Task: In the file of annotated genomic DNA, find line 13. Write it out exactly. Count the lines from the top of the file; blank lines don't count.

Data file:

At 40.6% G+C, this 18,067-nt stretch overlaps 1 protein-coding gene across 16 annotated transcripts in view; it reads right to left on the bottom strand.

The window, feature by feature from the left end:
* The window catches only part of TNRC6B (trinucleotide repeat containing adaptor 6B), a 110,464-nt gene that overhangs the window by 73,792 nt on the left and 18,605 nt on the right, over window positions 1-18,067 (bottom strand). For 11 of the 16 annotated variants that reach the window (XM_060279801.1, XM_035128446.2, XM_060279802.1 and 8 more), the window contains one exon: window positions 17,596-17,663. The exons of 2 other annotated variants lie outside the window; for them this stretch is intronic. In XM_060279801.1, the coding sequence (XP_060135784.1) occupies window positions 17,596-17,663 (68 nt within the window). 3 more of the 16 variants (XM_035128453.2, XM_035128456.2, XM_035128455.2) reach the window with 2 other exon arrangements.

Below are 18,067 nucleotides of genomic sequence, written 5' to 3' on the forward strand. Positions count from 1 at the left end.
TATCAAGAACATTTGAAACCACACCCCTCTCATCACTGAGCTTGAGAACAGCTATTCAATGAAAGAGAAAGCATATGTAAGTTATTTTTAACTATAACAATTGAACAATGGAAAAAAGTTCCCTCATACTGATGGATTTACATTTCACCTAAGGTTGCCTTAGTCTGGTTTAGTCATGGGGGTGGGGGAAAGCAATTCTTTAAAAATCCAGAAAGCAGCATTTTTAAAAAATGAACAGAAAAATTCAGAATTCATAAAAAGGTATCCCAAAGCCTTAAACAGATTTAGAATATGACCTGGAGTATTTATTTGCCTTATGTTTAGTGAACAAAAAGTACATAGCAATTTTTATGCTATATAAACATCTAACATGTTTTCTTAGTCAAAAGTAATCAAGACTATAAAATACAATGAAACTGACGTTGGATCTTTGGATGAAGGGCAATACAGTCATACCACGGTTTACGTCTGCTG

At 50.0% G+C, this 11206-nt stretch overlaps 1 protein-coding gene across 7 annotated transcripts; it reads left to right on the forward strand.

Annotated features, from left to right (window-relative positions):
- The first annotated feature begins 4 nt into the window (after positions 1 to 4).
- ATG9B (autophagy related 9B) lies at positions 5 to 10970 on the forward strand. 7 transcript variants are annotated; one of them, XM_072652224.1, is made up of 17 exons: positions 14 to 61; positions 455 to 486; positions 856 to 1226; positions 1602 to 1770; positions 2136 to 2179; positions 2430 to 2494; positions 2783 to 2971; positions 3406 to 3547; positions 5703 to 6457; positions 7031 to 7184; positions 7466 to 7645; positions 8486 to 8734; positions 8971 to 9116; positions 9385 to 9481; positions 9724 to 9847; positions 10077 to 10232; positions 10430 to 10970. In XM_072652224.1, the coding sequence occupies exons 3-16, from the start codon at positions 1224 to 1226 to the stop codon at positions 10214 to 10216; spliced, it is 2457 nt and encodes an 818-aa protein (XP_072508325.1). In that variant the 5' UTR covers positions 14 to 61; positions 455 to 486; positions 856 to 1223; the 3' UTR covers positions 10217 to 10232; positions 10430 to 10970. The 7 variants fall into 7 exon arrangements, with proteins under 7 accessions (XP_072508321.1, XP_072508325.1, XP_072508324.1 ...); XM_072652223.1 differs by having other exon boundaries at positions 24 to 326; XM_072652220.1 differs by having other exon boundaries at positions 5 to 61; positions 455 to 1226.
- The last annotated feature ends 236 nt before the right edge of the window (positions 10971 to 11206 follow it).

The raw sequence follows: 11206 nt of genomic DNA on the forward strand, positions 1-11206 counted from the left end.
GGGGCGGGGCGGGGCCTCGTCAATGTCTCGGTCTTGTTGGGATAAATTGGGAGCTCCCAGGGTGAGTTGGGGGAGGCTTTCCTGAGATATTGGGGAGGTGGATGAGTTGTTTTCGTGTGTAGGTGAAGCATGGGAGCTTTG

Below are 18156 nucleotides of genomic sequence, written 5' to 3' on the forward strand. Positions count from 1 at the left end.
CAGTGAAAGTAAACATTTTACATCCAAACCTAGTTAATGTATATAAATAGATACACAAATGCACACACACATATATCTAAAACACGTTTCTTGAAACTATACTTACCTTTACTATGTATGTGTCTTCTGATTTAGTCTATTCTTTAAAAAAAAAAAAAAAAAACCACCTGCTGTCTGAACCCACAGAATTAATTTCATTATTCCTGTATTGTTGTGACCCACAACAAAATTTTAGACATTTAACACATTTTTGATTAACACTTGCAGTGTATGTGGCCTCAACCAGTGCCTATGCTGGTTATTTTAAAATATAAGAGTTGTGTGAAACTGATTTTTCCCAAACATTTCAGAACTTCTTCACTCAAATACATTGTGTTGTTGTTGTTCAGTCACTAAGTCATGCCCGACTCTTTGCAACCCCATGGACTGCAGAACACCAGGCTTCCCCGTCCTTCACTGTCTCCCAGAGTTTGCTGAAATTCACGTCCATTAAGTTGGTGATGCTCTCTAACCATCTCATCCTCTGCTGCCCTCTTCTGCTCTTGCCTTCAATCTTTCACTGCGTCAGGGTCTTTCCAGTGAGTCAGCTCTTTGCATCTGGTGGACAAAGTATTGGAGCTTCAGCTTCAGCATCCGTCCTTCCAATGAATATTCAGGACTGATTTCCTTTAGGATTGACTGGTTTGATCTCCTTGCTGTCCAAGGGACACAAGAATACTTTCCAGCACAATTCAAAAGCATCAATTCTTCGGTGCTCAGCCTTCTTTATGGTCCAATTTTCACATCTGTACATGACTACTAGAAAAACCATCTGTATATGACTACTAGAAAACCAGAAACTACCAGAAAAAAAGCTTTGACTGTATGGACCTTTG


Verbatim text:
Below are 18156 nucleotides of genomic sequence, written 5' to 3' on the forward strand. Positions count from 1 at the left end.